Organizations operating in the Alberta private sector will have to comply with more stringent privacy legislation once amendments to the province’s Personal Information Protection Act (PIPA) come online.
The upcoming changes flow from the Personal Information Protection Amendment Act, 2009 (Bill 54), which received Royal Assent late last year and will come into force on proclamation. Although we do not know when Bill 54 will become law, once it does, the PIPA’s offences and penalties provisions will have bigger teeth. Bill 54 also clarifies and expands organizations’ obligations under the PIPA relating to:
- transferring personal information to service providers outside Canada;
- collecting, using or disclosing employee information;
- personal information that is lost, or that is accessed or disclosed, without authorization; and
- personal information that is no longer reasonably required.
Transferring Personal Information outside Canada
Bill 54 imposes additional obligations on organizations that use service providers outside Canada to collect, use, disclose or store personal information. Changes are also relevant for those organizations that are controlled by a foreign parent company and transfer personal information to that parent company.
If your organization uses foreign service providers you will have to:
- Include in your privacy policies and practices information about the countries of those service providers, and the purposes for authorizing them to handle the personal information.
- Notify individuals, orally or in writing, before or at the time their personal information is transferred to, or collected by, the foreign service provider. This notification must indicate:
- how to obtain written information about the organization’s privacy policies and practices relating to its service providers outside Canada, and
- who within the organization can answer questions about the handling of the personal information by the foreign service provider.
Collecting, Using or Disclosing Employee Information
Bill 54 expands an employer’s ability to collect, use or disclose employee personal information without an individual’s consent. The definition of “personal employee information” is expanded to include information about a former employee as well as information used for managing a post-employment relationship. This will provide more consistent standards for handling the personal information of employees post-employment. Employers are often concerned about what information is appropriate to disclose during reference checks, and Bill 54 provides some direction about communications that will not require a former employee’s consent.
Personal Information Lost, or Accessed or Disclosed, without Authorization
The PIPA, as amended by Bill 54, will also require organizations to notify the Privacy Commissioner of Alberta if personal information under their control is lost, accessed or disclosed without authorization. This reporting requirement arises when the loss or breach could pose a real risk of significant harm to an individual.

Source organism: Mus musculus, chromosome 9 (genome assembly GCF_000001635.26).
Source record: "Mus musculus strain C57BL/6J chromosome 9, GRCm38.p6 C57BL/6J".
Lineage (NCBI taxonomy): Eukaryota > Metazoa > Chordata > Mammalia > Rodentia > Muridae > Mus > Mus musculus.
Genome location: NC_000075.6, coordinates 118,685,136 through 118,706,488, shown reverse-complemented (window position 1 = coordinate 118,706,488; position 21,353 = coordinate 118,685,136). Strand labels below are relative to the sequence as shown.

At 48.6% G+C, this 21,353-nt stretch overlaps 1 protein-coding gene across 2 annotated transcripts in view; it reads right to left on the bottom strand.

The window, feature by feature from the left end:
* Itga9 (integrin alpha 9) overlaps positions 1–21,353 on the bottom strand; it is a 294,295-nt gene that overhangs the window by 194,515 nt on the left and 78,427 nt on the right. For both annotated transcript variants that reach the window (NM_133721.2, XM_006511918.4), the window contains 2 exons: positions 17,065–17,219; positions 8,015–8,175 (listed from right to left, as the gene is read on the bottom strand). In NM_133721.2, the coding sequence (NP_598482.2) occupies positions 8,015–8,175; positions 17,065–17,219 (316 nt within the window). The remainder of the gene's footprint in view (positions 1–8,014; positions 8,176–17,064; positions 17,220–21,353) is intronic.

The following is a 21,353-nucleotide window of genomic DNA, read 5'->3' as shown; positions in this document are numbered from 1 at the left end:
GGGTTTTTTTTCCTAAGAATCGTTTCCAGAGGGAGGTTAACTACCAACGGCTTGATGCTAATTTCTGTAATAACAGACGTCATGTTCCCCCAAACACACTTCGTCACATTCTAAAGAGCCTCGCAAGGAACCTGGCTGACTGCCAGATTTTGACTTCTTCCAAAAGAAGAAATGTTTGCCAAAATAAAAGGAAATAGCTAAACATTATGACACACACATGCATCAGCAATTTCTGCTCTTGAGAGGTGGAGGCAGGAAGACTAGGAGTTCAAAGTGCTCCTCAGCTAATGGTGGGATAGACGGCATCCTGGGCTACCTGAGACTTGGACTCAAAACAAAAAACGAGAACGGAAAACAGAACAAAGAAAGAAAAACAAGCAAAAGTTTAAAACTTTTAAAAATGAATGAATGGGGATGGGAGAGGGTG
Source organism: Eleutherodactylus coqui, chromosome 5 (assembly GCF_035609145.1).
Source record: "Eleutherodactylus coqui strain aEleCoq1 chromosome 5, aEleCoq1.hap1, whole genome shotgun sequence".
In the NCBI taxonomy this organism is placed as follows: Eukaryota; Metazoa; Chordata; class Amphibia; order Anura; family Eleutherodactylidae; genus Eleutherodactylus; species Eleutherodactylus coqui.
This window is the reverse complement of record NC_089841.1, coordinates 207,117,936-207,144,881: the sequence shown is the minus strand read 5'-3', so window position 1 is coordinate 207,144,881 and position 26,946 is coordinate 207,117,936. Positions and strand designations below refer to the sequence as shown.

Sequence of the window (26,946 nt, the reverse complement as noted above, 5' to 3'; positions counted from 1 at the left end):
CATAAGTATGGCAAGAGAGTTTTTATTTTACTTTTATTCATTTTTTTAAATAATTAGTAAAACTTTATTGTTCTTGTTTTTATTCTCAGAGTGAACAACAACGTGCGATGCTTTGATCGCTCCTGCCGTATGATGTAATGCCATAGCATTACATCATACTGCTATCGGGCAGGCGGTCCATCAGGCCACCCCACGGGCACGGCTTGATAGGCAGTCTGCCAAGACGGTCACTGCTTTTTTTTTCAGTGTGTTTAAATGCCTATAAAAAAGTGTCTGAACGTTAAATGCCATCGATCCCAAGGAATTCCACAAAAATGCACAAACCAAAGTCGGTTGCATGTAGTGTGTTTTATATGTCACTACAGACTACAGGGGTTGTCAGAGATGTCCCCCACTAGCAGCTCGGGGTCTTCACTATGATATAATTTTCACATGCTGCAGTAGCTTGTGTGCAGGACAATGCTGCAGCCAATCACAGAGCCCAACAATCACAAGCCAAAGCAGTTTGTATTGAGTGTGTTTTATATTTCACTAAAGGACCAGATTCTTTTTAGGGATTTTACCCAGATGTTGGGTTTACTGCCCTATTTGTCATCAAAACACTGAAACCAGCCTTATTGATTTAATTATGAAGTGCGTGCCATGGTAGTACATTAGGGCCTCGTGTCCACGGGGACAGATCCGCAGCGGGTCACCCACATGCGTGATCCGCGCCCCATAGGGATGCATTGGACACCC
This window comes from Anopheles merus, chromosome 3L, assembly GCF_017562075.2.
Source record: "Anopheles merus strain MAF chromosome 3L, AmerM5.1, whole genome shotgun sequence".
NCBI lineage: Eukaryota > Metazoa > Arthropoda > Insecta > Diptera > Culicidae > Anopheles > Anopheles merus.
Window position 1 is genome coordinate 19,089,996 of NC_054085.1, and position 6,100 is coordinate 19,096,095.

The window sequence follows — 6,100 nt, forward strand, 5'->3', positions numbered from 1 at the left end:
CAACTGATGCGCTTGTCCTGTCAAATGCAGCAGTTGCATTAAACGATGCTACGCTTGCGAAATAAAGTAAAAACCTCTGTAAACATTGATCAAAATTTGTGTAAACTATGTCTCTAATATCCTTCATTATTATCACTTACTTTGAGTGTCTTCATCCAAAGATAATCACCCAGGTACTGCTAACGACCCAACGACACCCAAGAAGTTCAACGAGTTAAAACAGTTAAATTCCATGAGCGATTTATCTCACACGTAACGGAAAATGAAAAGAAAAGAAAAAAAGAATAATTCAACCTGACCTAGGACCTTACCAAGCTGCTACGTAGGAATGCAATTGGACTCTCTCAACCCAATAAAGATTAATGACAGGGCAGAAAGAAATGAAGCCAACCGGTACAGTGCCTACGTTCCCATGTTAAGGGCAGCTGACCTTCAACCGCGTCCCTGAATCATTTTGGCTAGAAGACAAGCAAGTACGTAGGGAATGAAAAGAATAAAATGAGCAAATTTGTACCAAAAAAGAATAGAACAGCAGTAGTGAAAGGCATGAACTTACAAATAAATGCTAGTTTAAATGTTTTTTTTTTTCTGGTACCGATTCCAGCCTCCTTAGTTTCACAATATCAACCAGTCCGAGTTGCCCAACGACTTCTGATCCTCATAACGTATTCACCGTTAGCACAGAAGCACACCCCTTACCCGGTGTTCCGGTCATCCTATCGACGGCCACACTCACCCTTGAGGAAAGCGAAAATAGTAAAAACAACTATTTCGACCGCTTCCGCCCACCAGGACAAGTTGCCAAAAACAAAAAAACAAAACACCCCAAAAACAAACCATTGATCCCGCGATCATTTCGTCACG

Destruction of Personal Information as a Positive Obligation
Where consent is not an issue, the PIPA currently allows organizations to keep personal information as long as it is reasonable to do so for legal or business purposes.
Once Bill 54 takes effect, organizations will have a positive obligation to either destroy the information or make it such that it can no longer be used to identify an individual. Personal information must be destroyed, within a reasonable time, once the organization no longer reasonably requires it.
In an employment setting, this may include deleting reference to particular individuals from investigation reports and records that an employer wishes to keep on file for policy reasons beyond the length of time usually recommended for legal protection.
Penalties and Offences
Bill 54 will remove the “wilful” requirement for committing certain offences under the PIPA (e.g., collecting, using and disclosing personal information without consent). So, an organization could commit an offence under the PIPA by breaching certain PIPA obligations, even if unintentionally. Employers should take careful note of this risk.
The bill also proposes new offences for failing to notify the Privacy Commissioner of a significant security breach and for obstructing the Commissioner in its investigations of privacy breaches.
McCarthy Tétrault Notes:
To prepare for the amendments, your organization should:
- Consider whether a foreign entity receives personal information, or personal employee information. If so, review the policies and practices surrounding the transfer of information and update them to incorporate the requisite information and notification requirements.
- Review current policies with respect to collecting, using or disclosing employee personal information after the employee leaves the organization, in light of the new changes.
- Revise record retention and destruction policies and procedures, so that personal information is destroyed or “anonymized” once no longer required.
- Incorporate in its privacy breach protocol a step to notify the Privacy Commissioner of any serious security breach.